OTHER FINANCIAL POSITION INFORMATION

Information concerning items comprising selected captions on our consolidated balance sheets can be found under the caption "Note 3: Supplemental balance sheet and cash flow information" in the Notes to Consolidated Financial Statements appearing in Part II, Item 8 of this report.

Acquisitions – The impact of acquisitions on our consolidated balance sheets can be found under the caption "Note 6: Acquisitions" in the Notes to Consolidated Financial Statements appearing in Part II, Item 8 of this report.

Operating lease assets and liabilities – On January 1, 2019, we adopted ASU No. 2016-02, Leasing, and related amendments. Adoption of these standards had a material impact on our consolidated balance sheet, but did not have a significant impact on our consolidated statement of loss or our consolidated statement of cash flows. The most significant impact was the recognition of operating lease assets of $50.8 million, current operating lease liabilities of $13.6 million and non-current operating lease liabilities of $37.4 million as of January 1, 2019. Prior periods were not restated upon adoption of these standards. Further information can be found under the caption "Note 2: New accounting pronouncements" in the Notes to Consolidated Financial Statements appearing in Part II, Item 8 of this report.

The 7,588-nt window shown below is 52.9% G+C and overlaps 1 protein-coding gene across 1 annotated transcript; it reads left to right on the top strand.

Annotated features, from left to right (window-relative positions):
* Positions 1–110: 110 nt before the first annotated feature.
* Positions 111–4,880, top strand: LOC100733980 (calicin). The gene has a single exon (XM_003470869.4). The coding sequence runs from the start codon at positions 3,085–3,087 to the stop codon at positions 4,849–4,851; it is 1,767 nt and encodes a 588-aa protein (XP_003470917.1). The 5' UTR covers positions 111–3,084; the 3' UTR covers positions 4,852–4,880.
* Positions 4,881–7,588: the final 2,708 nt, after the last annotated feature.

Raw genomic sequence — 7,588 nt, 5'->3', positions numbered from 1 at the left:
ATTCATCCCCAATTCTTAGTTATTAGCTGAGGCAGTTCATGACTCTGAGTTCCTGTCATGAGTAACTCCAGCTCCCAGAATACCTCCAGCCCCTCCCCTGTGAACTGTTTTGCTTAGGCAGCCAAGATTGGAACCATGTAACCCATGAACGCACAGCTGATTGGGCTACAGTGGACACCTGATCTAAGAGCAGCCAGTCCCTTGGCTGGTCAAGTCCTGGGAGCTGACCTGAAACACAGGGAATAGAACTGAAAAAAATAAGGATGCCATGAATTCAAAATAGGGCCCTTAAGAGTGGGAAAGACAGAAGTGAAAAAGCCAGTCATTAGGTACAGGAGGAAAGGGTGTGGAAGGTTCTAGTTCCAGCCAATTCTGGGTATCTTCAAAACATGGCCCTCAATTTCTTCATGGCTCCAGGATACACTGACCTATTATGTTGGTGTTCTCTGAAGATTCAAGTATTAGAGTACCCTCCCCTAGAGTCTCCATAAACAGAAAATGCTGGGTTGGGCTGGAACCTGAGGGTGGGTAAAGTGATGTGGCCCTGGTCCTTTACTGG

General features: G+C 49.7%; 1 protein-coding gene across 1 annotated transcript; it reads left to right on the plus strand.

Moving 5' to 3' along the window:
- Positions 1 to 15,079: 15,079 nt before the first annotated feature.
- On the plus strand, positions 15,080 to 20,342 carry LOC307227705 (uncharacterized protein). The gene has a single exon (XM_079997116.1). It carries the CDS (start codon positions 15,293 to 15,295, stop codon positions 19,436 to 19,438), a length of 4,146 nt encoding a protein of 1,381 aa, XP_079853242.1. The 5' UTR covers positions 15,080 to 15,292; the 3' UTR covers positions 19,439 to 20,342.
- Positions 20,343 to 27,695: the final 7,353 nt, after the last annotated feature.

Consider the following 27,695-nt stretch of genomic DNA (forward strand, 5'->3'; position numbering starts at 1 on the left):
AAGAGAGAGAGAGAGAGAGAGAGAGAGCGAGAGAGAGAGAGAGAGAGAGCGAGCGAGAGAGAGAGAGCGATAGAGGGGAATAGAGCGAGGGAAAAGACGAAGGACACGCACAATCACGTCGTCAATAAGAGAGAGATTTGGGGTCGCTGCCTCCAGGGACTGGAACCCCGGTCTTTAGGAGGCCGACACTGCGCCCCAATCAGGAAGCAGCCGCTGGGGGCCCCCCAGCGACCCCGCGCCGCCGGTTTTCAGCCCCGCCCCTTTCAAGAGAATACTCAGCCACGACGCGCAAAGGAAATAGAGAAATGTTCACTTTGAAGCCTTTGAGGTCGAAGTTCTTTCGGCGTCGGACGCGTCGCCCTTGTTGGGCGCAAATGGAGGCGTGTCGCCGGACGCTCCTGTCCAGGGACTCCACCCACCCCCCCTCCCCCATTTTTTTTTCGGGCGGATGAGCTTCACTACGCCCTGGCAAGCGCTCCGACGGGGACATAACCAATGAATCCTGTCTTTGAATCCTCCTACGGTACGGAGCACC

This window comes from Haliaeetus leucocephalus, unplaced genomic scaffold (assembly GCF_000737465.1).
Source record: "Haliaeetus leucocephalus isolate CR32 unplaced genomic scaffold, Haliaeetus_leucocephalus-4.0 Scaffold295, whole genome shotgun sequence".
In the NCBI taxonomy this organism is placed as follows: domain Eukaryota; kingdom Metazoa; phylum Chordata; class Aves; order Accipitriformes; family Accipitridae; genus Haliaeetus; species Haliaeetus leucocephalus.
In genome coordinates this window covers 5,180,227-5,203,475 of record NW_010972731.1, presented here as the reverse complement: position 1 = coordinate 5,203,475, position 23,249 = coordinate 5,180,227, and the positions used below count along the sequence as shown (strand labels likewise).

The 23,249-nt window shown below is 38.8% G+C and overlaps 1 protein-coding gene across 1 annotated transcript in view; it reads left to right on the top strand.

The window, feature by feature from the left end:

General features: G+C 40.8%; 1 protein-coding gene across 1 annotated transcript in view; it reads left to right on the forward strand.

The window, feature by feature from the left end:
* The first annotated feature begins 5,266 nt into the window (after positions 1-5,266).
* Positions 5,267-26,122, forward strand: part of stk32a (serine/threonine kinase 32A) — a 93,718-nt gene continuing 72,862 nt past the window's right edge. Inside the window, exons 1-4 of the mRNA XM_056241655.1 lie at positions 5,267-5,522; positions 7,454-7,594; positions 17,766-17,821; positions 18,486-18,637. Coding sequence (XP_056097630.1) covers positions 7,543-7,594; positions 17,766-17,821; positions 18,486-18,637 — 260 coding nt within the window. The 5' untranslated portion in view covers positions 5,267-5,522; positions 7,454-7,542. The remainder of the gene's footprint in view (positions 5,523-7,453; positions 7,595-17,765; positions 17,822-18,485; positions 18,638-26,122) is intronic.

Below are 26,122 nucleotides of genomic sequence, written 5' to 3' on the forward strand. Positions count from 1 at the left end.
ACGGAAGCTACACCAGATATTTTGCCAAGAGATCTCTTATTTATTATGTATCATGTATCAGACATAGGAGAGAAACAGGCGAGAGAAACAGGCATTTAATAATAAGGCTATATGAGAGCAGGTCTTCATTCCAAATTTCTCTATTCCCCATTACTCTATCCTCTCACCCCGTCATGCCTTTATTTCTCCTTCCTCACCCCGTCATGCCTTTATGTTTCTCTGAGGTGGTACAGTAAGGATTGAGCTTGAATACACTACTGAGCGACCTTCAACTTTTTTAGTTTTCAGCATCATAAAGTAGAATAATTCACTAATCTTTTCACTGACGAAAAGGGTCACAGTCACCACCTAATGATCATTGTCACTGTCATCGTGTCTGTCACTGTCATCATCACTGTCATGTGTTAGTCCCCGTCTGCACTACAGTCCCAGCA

Prepaid product discounts – Other non-current assets include prepaid product discounts that are recorded upon contract execution and are generally amortized on the straight-line basis as reductions of revenue over the related contract term. Changes in prepaid product discounts during the past 3 years can be found under the caption "Note 3: Supplemental balance sheet and cash flow information" in the Notes to Consolidated Financial Statements appearing in Part II, Item 8 of this report. Cash payments made for prepaid product discounts were $25.6 million for 2019, $23.8 million for 2018 and $27.1 million for 2017.